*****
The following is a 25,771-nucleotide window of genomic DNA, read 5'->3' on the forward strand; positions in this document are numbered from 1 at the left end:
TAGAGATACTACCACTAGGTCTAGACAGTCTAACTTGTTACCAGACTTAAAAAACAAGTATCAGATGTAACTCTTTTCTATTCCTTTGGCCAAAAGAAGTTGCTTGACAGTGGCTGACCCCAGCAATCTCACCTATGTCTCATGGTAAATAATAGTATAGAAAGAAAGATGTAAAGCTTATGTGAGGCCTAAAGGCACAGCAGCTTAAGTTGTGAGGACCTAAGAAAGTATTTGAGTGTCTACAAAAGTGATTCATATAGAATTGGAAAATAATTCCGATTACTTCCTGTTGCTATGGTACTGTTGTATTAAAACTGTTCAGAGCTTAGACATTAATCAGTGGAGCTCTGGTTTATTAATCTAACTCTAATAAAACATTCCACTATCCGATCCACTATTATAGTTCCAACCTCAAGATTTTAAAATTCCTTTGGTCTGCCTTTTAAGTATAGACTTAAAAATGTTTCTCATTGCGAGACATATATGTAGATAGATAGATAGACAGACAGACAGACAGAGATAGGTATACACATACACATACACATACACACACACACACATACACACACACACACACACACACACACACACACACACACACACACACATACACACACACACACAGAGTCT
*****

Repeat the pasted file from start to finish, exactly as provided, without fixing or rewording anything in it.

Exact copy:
The following is a 25,771-nucleotide window of genomic DNA, read 5'->3' on the forward strand; positions in this document are numbered from 1 at the left end:
TAGAGATACTACCACTAGGTCTAGACAGTCTAACTTGTTACCAGACTTAAAAAACAAGTATCAGATGTAACTCTTTTCTATTCCTTTGGCCAAAAGAAGTTGCTTGACAGTGGCTGACCCCAGCAATCTCACCTATGTCTCATGGTAAATAATAGTATAGAAAGAAAGATGTAAAGCTTATGTGAGGCCTAAAGGCACAGCAGCTTAAGTTGTGAGGACCTAAGAAAGTATTTGAGTGTCTACAAAAGTGATTCATATAGAATTGGAAAATAATTCCGATTACTTCCTGTTGCTATGGTACTGTTGTATTAAAACTGTTCAGAGCTTAGACATTAATCAGTGGAGCTCTGGTTTATTAATCTAACTCTAATAAAACATTCCACTATCCGATCCACTATTATAGTTCCAACCTCAAGATTTTAAAATTCCTTTGGTCTGCCTTTTAAGTATAGACTTAAAAATGTTTCTCATTGCGAGACATATATGTAGATAGATAGATAGACAGACAGACAGACAGAGATAGGTATACACATACACATACACATACACACACACACACATACACACACACACACACACACACACACACACACACACACACACACACATACACACACACACACAGAGTCT